Marriage and Civil Partnership
Under the Equality Act marriage is defined as a 'union between a man and a woman'. Same-sex couples can have their relationships legally recognised as 'civil partnerships'. Being married or in a civil partnership is NOT a protected characteristic for the further and higher education provisions and so does not extend to cover students.
In relation to employment, if the protected characteristic is marriage and civil partnership, direct discrimination only covers less favourable treatment of a worker because the worker themselves is married or a civil partner. Single people and people in relationships outside of marriage or civil partnership (whether or not they are cohabiting), are not protected from direct discrimination because of their status. There is no protection from direct discrimination by association or perception or harassment. However, harassment related to civil partnership could amount to harassment related to sexual orientation.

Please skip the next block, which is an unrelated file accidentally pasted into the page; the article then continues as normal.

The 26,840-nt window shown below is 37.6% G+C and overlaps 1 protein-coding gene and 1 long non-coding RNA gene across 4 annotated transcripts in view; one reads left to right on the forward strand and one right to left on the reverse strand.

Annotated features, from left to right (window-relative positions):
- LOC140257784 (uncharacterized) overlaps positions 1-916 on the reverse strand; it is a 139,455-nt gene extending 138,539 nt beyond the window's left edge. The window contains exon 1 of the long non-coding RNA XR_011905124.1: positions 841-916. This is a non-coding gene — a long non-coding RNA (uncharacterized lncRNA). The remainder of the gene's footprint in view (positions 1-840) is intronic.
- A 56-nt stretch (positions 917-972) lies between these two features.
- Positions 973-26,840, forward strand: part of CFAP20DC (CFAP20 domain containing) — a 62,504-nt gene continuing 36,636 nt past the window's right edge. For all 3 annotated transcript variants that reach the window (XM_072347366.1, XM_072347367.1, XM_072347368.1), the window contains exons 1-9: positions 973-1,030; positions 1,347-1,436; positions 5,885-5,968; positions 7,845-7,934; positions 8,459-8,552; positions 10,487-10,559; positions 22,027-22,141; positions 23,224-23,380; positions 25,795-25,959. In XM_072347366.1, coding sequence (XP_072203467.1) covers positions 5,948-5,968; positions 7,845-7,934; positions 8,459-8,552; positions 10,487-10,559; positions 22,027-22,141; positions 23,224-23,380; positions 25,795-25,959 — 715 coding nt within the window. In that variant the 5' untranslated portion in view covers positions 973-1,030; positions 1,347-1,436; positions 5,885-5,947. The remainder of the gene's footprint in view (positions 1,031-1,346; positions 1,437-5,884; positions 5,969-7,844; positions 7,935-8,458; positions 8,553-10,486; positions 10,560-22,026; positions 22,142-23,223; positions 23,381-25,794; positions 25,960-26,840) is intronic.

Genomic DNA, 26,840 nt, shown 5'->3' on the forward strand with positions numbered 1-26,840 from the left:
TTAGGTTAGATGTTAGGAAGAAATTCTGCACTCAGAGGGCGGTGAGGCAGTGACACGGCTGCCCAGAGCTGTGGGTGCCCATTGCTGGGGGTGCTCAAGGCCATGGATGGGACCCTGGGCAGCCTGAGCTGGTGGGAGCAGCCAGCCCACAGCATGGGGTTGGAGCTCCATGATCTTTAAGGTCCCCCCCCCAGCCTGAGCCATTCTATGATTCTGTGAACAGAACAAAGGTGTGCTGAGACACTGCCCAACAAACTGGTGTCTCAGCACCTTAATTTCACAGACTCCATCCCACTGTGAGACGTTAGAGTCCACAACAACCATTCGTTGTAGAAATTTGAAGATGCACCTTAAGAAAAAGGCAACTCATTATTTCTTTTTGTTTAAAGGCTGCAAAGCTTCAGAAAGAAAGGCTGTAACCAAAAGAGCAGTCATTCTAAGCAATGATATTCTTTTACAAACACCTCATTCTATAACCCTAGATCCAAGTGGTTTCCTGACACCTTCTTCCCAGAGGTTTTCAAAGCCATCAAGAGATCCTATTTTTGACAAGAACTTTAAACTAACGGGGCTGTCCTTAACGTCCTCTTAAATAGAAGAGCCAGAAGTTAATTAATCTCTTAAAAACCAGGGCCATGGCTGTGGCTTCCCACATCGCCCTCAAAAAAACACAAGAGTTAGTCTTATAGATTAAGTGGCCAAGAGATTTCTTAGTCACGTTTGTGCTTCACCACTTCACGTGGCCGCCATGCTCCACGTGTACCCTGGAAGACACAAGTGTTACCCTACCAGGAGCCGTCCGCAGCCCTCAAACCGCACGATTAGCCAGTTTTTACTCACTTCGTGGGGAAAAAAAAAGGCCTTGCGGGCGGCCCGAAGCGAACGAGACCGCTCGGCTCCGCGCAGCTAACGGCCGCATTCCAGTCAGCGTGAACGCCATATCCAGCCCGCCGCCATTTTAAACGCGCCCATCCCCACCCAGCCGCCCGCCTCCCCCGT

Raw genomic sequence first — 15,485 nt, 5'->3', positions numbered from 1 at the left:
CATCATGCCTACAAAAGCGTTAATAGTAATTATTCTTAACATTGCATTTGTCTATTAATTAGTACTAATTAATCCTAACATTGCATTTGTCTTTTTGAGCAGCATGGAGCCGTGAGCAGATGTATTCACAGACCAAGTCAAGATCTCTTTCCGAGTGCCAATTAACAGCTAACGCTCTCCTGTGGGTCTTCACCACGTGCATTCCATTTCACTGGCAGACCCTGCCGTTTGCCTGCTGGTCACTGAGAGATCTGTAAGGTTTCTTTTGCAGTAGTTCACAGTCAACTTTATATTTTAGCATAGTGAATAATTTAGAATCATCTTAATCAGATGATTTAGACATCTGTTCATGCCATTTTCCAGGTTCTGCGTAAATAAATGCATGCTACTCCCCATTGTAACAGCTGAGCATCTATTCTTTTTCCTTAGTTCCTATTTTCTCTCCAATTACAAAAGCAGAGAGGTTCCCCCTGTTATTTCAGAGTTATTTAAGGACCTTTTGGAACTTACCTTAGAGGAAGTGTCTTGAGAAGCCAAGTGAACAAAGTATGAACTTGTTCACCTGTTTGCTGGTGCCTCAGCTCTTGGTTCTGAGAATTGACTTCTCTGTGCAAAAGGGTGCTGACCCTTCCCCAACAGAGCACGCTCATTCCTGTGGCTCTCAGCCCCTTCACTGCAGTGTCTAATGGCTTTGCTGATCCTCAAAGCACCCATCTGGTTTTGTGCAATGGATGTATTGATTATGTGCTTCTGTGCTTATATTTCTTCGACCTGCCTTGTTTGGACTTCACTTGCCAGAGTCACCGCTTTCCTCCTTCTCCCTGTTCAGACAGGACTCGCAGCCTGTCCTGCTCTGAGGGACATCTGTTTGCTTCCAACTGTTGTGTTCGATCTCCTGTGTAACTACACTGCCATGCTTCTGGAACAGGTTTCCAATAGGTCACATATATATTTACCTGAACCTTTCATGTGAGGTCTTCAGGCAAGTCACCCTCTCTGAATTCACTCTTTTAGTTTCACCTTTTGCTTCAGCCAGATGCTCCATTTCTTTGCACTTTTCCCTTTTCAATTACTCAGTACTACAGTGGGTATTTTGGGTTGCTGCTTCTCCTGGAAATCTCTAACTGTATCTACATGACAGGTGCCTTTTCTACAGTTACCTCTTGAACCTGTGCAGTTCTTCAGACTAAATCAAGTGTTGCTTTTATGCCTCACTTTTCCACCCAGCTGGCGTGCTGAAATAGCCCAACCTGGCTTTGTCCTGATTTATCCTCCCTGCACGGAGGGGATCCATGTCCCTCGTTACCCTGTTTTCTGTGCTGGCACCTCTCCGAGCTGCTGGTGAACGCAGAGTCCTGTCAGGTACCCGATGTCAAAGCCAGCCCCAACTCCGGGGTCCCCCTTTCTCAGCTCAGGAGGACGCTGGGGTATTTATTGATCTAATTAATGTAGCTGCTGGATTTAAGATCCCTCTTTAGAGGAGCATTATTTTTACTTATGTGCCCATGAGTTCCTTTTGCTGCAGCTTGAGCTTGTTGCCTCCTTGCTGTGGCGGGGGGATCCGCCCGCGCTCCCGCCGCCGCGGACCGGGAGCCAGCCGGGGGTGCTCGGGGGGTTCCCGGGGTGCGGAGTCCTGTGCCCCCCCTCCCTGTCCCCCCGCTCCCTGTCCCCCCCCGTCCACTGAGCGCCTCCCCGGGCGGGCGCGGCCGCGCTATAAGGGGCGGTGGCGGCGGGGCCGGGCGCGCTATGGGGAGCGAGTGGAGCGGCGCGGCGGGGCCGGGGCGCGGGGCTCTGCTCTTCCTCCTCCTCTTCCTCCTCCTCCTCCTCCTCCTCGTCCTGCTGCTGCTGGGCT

Benefits which are restricted on the basis of a worker’s marital status are lawful under the Act, provided workers in a civil partnership have access to the same benefit. Workers who are not married or in a civil partnership can be excluded from such benefits.
The Equality and Diversity Team (email: email@example.com or tel: 0117 33 18087) can provide specific advice to colleagues on this area of equality in employment.